Monday, February 26, 2007
Yes, sex is so very VERY good... unless it isn't, in which case it's really hard to remember why one spends so much time and does so much work to make it to happen because DAMN, when it's bad, it's BAD, and you don't know why you bother, and maybe you'd be better off devoting all that energy and frustration into something constructive like building houses for the poor, or raising cockatiels, or collecting doilies or SOMETHING which will result in something to show for one's efforts, except for the fact that sublimation/redirection DOESN'T WORK, I don't care what anyone says, FREUD CAN 'SMOKE MY CIGAR' because when you want sex, you want sex, it's not like urges are just fuel that one can put any old place (shall I gas up the stove, the jalopy, or my wife?), that approach doesn't WORK. DOESN'T DOESN'T DOESN'T DOESN'T. Does not.
I'm sorry... what were we talking about? Someone needs to go run around Manhattan. In a cold shower.
What is salt peter, anyway? And where does one find it?
Sunday, February 25, 2007
This is the first, tiny, glacial step in addressing pain I've had since 1992. I suspect I may have given myself whiplash by playing a Pentecostal snake-handler who speaks in tongues and has seizures. Sixteen shows, with me flinging my head backward violently. Yeah, that seems likely. But the pain has been a slow, creeping deterioration, making it hard to pin down, diagnose, and fix in the past. Initially, since my teeth seemed to be the source of the trouble, I thought I might need another root canal (having suffered one the previous year), but while I was relieved to learn that wasn't the problem, it still left me with no real solution. Next I had a doctor examine me; he was perplexed, but suggested I try antihistamines, speculating maybe my sinuses might be involved. Then he sent me on my way as well. Over the years I tried other doctors, dentists, and for a while, a chiropractor. The latter was the first medical person in a while who seemed to take my concerns seriously. Unfortunately he didn't help; in fact he may have made things worse.
During all this time I was staying reasonably active; my performing has generally been quite physical, I was taking lots of dance and movement classes, then I eventually started dabbling in tumbling and acro-balance. The pain by this point had become much more decisive in its characteristics, and it had moved down my body, eventually including, well, basically everything on the right side of my body. Eye, sinus, jaw, back of head, neck, shoulder, right arm (tingling down to my three smallest fingers), lower back, buttock, down my leg to my outer toes. The pain has been some kind of presence in my life for the last fifteen years, and has covered half my body for at least the last ten.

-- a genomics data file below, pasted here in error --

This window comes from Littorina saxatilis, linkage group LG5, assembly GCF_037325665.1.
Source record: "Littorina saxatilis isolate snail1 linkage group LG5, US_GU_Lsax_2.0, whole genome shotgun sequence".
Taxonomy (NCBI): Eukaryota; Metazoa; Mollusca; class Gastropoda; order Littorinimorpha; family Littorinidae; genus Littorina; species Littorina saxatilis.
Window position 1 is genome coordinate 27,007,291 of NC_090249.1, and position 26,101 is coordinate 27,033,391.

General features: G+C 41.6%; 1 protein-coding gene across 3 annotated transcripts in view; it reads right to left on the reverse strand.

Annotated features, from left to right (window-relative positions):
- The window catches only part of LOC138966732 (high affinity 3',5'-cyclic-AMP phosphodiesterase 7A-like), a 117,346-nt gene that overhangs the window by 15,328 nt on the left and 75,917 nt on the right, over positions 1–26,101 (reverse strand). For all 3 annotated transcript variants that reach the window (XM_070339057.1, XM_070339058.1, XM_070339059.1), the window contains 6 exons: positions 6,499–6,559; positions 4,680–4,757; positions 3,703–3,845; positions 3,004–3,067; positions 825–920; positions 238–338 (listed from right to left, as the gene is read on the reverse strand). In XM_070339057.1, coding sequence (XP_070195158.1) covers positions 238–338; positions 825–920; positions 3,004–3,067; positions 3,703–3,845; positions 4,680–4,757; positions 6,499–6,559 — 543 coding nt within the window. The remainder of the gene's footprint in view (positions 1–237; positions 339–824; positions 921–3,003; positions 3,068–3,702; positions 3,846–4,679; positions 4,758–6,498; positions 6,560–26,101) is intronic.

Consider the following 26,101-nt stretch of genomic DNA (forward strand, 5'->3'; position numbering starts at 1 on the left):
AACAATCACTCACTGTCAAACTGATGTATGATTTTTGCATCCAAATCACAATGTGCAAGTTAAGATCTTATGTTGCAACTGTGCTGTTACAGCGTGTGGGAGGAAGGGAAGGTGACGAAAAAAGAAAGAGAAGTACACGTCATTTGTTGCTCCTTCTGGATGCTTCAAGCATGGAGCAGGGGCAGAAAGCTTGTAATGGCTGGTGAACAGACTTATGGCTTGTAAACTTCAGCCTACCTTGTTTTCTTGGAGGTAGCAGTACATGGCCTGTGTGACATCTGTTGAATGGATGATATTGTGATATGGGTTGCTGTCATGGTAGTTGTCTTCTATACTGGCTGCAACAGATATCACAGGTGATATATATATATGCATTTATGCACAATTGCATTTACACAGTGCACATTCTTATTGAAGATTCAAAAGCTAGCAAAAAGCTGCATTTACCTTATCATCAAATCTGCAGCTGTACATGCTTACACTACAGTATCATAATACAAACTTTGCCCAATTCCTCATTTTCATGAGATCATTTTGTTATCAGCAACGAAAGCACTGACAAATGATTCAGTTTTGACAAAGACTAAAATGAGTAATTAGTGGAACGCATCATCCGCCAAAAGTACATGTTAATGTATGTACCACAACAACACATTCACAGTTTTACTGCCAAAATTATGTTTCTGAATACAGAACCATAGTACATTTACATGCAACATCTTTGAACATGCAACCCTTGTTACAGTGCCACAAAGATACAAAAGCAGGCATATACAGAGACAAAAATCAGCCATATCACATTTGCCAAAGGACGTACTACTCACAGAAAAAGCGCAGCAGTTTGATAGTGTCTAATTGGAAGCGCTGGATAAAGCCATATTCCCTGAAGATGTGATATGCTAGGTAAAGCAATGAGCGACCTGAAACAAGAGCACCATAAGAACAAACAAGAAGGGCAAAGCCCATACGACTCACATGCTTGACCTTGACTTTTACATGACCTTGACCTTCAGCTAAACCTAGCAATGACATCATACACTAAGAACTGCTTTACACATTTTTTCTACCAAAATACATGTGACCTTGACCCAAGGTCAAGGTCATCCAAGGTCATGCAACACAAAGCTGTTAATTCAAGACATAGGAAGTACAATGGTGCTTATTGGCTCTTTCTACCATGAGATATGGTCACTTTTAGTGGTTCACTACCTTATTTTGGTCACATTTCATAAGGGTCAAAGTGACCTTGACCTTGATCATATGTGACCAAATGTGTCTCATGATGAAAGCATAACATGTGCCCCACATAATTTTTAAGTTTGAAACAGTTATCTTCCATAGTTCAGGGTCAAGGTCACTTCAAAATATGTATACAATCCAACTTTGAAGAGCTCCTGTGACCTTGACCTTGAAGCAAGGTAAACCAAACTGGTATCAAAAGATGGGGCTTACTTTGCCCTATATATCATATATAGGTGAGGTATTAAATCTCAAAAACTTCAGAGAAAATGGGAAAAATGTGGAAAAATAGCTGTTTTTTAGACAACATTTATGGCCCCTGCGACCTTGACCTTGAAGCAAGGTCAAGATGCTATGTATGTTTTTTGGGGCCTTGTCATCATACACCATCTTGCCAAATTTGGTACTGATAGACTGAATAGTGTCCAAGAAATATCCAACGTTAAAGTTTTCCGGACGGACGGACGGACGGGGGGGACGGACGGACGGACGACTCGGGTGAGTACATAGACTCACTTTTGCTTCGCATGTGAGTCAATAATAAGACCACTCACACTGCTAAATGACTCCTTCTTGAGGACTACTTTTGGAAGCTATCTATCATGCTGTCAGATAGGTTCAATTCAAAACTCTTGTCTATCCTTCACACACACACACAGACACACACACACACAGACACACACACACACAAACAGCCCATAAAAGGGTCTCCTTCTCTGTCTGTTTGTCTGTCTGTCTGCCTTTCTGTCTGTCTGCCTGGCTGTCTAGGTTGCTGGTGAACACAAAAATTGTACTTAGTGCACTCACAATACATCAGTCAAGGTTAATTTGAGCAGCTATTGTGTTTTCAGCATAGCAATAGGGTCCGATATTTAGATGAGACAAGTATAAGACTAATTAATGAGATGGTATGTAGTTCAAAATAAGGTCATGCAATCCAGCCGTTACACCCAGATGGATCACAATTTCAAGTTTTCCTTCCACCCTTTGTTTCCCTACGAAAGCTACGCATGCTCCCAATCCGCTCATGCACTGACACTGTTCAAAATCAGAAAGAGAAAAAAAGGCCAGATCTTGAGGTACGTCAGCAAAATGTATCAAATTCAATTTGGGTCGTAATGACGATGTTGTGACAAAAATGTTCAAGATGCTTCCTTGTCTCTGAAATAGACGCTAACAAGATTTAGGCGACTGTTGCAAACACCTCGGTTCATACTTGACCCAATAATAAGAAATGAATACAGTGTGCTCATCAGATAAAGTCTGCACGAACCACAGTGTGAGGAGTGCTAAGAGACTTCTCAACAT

I got used to ignoring it. I worked at ignoring it. No one seemed able to help, or particularly concerned about it. I'm wary enough of medical people and their habitats, so if no one seems to want me to come visit him/her, I'm only too happy to comply. The dentists were typically a bit more sympathetic seeming, but generally I was also paying them more. Most of my medical care has been provided by low income clinics, and while it's probably just paranoia, I can never shake the sensation that the people who work there are always a bit irritated by my presence. "We've got indigent folks dying of AIDS here, white boy, we don't really have time to listen to your whining." Being accused of whining is worse even than being accused of condescension in my book, frankly. Even the idea that someone might be thinking that about me sends me running for the door.
So I soldiered on. Then about two years ago the pain got still worse, and I found myself starting to limit my activity. While we're cataloguing weird shit that Patrick is secretly neurotic about, I'll mention another one. Periodically I've asked myself, if I were to lose a sense or an ability, what would be hardest for me to handle? Sight, yeah, I'd miss it, but I'd deal, so much of what I love in the world would still be available to me. Hearing, that one would be harder, I think, but I think I'd still cope... no, when you got right down to it, the biggest fear I had was of becoming paralyzed. The idea of losing my ability to move has always been my special vision of hell. Why do I bring this up? Because recently I found myself thinking "wow, I do everything I can to avoid moving these days." I'm certainly not paralyzed, THANK you Jesus, but it was startling and frightening to think I was no longer really connecting with the world physically. This threatened a core sense of myself, how I relate to the world, other people, and it scared me a lot.